bogey

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bo·gey1 / ˈbōgē/ Golf • n. (pl. -geys) a score of one stroke over par at a hole. • v. (-geys, -geyed) [tr.] play (a hole) in one stroke over par. bo·gey2 / ˈboŏgē/ (also bo·gy) • n. (pl. -geys) a person or thing that causes fear or alarm: the bogey of recession. ∎  an evil or mischievous spirit. ∎  military slang an enemy aircraft.

Bogey

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Bogey

An evil spirit. The term may derive from the Slavonic bog (god). Other forms of the name of this ancient sprite, specter, or goblin are bug-a-boo, boo (Yorkshire), boggart, bogle (Scot-land), boggle, bo-guest, bar-guest, boll, bo-man, and bock. Bullbeggar is probably a form of bu and bogey allied to boll (Northern England), an apparition.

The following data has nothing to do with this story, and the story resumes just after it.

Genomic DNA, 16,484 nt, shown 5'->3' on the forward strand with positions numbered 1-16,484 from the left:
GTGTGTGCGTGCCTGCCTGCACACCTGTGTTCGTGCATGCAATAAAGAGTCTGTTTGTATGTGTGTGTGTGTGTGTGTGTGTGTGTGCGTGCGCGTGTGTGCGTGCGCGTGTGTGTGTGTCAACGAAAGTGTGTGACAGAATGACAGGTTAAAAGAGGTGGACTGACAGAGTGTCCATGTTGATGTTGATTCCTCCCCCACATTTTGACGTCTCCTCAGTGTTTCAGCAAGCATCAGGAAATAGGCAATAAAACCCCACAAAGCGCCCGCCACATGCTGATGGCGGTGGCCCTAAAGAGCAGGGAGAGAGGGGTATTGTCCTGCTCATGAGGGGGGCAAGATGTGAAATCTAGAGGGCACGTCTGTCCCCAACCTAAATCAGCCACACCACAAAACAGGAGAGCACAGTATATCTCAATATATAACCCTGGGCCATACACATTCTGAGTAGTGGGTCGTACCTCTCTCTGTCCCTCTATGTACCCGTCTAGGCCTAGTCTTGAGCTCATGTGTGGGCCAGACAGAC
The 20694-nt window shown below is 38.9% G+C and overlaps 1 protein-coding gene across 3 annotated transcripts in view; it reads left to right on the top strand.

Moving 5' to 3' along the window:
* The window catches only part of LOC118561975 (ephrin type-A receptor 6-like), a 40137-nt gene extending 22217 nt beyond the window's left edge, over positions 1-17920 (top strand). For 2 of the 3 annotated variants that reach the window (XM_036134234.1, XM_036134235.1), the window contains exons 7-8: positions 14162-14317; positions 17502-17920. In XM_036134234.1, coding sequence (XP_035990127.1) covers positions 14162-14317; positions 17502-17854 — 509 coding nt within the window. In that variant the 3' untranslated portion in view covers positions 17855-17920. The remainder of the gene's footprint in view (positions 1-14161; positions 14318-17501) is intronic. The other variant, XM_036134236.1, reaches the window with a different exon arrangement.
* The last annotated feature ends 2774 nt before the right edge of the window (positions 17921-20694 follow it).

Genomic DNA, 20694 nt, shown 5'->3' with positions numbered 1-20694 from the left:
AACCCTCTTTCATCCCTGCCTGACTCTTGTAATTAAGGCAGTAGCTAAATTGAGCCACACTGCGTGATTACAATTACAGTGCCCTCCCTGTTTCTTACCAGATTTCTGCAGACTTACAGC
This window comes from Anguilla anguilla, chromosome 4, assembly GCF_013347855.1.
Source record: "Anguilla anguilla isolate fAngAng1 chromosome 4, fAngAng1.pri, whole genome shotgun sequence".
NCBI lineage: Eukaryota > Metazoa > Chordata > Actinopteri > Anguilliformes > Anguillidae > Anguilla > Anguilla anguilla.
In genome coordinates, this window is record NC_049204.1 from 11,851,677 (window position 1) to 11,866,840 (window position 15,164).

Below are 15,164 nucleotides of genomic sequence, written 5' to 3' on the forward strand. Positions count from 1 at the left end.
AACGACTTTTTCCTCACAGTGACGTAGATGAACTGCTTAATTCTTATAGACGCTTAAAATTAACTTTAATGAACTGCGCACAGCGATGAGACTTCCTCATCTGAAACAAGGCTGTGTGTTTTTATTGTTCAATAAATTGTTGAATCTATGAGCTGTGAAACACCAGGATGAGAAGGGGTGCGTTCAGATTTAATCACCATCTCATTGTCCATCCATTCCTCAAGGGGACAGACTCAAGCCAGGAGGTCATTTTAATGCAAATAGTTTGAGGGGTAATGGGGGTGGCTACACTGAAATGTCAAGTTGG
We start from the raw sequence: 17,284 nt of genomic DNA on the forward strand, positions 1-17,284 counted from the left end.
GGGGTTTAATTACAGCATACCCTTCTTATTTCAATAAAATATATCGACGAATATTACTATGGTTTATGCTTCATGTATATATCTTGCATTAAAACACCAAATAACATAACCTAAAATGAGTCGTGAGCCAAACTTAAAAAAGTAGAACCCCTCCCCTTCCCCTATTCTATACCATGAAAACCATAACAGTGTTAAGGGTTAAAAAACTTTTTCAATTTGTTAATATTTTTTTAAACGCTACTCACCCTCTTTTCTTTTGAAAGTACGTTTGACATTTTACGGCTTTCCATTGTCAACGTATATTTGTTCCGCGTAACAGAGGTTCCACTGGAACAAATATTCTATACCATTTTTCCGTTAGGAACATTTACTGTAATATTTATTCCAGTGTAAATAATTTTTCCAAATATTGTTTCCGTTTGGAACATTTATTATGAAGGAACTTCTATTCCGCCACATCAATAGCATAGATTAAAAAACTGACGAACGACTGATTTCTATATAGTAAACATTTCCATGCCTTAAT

(See also Boh )

Sources:

Briggs, Katherine. An Encyclopedia of Fairies: Hobgoblins, Brownies, Bogies, and Other Supernatural Creatures. New York: Pantheon Books, 1976.

bogey

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bogey an evil or mischievous spirit. Recorded from the mid 19th century, as a proper name for the Devil, the word is probably related to bogle.

In golf, bogey denotes a score of one stroke over par at a hole, and may come from Bogey (the Devil) regarded as an imaginary player.


Bogey

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Bogey ( golf ) the number of strokes a good player should need for each hole. XIX. Said to be from an imaginary partner ‘Bogey’ (same as prec.).

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Bogey

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